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Circle Dock / Exciting e-mail / News today
« on: July 23, 2012, 03:02 PM »
Hello folks

I first apologize for my absence. After the incidents with our former CD savior I was left broken hearted, and also with my contracts piling on, I have had little time to answer questions, and maintain VideoInPicture's web site.
I want  to thank this great community for keeping CD and the faith alive.  :-*


Apparently there has been some sort of resurgence with CD.

I received the following e-mail a short while ago and want to share:


Hi. Rich Bowen here from SourceForge. I wanted to let you know that your project is featured on the front page of SourceForge.net this week. You may wish to take this opportunity to brush up on your project summary page, improve the project description, or check that you've got an up-to-date project icon. Also, if you'd like to do further publicity, I'd be glad to do an interview with you - email or podcast - for the SourceForge blog.

Projects are chosen due to growth in activity over the previous weeks - perhaps due to a recent release of news story.

I know that some of you have more than one project, so I've listed the featured projects below so you know which one I'm talking about, and what company you're keeping.

Thanks for being part of the SourceForge community.
Some contact and signature information omitted for security considerations

I have returned an e-mail eager to represent Circle Dock, Eric Wong (VideoInPicture) and the DC community.

What say you folks, I would have your thoughts and opinions


2
Greetings folks.

I come to you humble and frustrated  :-[

Some years ago, a programmer developed a neat little piece of software (albeit needing additional work) that would show and hide desktop icons with a simple Shortcut and command line. This program worked famously in Windows XP, and failed (partially) in Vista.....you can imagine the headache in Windows 7.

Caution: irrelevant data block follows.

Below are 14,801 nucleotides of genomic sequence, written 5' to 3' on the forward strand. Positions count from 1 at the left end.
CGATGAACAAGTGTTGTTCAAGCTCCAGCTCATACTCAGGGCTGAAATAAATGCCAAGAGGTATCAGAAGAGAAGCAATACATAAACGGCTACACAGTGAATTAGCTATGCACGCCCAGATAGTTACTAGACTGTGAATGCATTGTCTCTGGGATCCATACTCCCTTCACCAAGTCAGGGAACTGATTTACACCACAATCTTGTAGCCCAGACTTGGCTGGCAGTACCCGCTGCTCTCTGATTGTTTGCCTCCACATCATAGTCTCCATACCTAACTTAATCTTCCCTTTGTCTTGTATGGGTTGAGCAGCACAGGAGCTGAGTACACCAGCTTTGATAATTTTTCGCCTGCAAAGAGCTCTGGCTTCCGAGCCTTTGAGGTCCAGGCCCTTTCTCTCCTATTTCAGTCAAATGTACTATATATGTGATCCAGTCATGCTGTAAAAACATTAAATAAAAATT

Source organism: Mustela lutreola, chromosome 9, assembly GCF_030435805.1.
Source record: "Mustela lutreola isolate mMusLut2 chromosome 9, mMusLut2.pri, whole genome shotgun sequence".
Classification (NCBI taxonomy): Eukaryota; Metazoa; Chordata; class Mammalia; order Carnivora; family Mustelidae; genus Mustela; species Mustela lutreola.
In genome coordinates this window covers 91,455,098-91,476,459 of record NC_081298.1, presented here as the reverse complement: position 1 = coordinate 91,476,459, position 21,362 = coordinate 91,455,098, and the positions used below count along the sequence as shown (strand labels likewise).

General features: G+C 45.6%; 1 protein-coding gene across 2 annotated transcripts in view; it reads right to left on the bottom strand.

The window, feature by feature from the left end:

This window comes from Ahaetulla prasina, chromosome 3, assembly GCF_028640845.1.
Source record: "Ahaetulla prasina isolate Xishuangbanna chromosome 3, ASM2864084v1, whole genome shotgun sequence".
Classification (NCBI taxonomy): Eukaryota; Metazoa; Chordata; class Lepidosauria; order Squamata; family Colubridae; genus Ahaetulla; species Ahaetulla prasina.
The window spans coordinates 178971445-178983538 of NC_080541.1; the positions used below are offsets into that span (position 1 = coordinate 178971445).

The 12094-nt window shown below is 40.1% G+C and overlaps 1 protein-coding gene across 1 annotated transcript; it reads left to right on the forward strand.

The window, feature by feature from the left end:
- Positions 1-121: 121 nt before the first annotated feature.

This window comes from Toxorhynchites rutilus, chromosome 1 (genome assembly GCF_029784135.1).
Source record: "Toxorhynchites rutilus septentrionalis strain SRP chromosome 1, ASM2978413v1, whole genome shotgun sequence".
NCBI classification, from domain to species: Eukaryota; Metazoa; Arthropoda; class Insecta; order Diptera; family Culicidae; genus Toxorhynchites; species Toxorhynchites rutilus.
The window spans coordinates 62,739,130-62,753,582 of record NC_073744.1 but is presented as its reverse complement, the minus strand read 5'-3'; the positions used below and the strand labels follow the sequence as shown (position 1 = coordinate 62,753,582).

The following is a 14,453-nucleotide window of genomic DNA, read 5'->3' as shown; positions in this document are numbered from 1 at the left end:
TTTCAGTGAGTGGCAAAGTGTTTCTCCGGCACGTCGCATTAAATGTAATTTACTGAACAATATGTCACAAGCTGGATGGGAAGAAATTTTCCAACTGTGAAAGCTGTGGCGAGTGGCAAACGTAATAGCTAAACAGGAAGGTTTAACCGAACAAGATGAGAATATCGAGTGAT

More information on that program at How-To-Geek: http://www.howtogeek.com/howto/windows-vista/create-a-shortcut-or-hotkey-to-turn-the-desktop-icons-on-or-off/

Over the years I have contact many programmers to re-create an update to this, by creating a similar program that would work in Windows Vista and higher, in both 32 and 64 bit flavors.
I have had several serious attempts to tackle this issue, to include folks that would be paid upon completion of program.
Many have outright given up or have created bloated/failed attempts.
Two have come so close.
A former programmer here (that I will not mention by name) came the closest, with Clean Desktop
Can be downloaded here: http://www.mediafire.com/file/cs2z6ilfj3etanm/Clean%20Desktop.zip

Clean desktop will Show/Hide Desktop Icons, Side Bar Gadgets, and the Menu Bar

The problem (that seems to be at issue) is hiding the Menu Bar and then making the space available.
In Vista and 7 it is easy to hide and show the menu bar, but typically the area seems to be "reserved" and no application expanded to full screen can make use of this area.
As shown in the following image:
Screenshot - 7_28_2010 , 1_04_37 PM.png

This is the single area of frustration that apparently can not be overcome in Vista and 7!!!  :huh:

That being said; this should be do-able!
Object Dock has successfully done this for many years now, where the Menu Bar can be locked in a down position (or made to disappear) and the Menu Bar area made usable.
So, as far as I know, this goal is obtainable.

I like the structure and small program of Clean desktop, and would see that continued/re-created, so users can identify what and when "X" desktop Items Show/Hide.
The program is universal in that it works in 32 and 64 bit arenas.
The two big things to overcome is Hiding/Showing the Menu Bar, while making the Menu Bar area usable, and creating a system where the last state is remembered (?).
Doing this and wrapping it up into a small .exe controlled by Command Line through End User created shortcuts.

I would see this program posted as a DC Community program, and made available here, If Mouser approves ;)